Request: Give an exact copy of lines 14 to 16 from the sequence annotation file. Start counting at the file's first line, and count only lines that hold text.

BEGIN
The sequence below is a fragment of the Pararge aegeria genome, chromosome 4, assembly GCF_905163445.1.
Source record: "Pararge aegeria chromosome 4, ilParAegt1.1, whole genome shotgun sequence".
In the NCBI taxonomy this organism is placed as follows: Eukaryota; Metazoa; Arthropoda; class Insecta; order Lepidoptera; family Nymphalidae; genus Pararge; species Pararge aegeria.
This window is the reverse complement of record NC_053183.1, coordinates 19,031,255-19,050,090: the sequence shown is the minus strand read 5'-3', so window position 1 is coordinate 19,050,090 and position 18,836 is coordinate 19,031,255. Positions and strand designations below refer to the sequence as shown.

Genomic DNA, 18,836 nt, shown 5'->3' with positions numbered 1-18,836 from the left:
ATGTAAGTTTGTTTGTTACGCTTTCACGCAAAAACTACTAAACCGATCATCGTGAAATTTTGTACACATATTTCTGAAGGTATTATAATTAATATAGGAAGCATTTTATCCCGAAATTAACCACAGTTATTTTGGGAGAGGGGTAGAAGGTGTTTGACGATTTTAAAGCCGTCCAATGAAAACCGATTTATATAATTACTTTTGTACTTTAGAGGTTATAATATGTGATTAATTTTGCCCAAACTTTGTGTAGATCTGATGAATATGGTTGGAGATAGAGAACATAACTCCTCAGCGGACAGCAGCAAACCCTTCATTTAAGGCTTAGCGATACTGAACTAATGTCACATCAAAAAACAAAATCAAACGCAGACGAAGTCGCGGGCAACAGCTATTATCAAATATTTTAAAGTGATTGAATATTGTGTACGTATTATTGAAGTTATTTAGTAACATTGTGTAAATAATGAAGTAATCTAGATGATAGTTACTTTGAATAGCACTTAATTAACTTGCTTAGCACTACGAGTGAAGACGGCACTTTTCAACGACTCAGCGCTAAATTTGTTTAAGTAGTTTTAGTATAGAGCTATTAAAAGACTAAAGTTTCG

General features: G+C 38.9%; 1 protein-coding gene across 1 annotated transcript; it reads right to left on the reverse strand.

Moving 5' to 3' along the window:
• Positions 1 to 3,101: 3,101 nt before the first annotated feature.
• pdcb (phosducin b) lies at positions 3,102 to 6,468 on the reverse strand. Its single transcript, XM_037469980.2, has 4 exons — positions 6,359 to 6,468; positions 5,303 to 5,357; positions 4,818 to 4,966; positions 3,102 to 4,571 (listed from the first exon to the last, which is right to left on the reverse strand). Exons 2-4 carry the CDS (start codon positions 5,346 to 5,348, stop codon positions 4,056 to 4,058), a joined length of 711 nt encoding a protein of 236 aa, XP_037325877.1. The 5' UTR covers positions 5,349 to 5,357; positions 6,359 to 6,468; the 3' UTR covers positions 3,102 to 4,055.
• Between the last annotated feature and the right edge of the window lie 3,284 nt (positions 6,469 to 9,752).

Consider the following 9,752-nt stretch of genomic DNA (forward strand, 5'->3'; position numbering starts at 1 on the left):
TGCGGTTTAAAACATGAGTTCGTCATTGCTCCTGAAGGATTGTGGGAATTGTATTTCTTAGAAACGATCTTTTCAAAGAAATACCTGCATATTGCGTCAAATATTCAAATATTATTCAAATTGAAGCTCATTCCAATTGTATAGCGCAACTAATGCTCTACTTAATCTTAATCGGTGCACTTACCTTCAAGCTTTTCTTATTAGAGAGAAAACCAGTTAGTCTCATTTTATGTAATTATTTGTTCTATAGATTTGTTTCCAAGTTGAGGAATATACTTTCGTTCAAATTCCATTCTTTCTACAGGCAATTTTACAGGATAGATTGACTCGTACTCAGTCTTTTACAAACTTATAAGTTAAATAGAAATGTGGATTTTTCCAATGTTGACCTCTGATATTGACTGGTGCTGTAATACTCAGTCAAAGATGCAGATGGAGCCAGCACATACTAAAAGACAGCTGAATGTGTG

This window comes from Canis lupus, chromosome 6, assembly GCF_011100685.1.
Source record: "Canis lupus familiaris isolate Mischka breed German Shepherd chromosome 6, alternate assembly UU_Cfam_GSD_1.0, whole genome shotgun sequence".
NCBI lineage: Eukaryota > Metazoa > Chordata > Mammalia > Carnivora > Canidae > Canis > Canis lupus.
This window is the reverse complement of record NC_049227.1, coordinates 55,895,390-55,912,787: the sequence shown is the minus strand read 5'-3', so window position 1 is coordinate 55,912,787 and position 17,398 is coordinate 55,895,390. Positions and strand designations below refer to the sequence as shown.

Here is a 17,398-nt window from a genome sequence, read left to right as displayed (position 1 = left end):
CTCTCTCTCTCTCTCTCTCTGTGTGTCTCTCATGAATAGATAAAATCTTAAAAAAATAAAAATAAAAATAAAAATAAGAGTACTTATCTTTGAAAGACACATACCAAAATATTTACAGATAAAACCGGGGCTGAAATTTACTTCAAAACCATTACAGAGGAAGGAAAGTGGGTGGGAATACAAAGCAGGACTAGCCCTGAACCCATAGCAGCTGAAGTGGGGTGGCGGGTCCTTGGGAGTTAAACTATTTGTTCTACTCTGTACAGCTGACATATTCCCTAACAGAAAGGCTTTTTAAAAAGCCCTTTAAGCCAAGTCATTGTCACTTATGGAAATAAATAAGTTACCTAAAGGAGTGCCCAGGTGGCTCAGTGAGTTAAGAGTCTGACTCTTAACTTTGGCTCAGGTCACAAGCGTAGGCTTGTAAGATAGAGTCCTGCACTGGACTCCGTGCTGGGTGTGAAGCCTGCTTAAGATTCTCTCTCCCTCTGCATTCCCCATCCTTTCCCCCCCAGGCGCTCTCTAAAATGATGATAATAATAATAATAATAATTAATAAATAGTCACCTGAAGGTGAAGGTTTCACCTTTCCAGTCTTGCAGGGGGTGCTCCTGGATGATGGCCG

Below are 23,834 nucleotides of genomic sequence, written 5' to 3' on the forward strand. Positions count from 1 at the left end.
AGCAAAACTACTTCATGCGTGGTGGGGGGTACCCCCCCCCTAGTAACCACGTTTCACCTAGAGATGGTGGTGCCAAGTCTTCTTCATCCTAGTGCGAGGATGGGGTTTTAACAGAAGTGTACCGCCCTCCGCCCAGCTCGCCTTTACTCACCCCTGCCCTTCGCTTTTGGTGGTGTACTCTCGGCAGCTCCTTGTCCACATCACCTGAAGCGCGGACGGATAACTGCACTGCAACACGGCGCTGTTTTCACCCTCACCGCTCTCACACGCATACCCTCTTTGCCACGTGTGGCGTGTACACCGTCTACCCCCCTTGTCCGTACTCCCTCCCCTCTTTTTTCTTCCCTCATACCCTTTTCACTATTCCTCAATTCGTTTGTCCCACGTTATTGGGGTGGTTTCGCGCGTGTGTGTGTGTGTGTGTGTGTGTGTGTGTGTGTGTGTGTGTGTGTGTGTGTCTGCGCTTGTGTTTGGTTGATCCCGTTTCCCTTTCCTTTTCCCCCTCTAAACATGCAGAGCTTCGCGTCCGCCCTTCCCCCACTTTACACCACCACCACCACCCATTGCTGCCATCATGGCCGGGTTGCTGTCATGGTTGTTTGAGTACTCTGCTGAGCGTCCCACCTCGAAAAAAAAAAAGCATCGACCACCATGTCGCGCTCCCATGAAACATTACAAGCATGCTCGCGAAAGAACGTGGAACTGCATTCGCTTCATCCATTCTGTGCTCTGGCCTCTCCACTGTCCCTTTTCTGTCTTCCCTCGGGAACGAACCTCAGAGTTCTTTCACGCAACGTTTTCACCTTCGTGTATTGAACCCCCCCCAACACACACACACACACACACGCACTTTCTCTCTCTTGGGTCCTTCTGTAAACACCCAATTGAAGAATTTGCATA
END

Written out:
This window comes from Canis lupus, chromosome 6, assembly GCF_011100685.1.
Source record: "Canis lupus familiaris isolate Mischka breed German Shepherd chromosome 6, alternate assembly UU_Cfam_GSD_1.0, whole genome shotgun sequence".
NCBI lineage: Eukaryota > Metazoa > Chordata > Mammalia > Carnivora > Canidae > Canis > Canis lupus.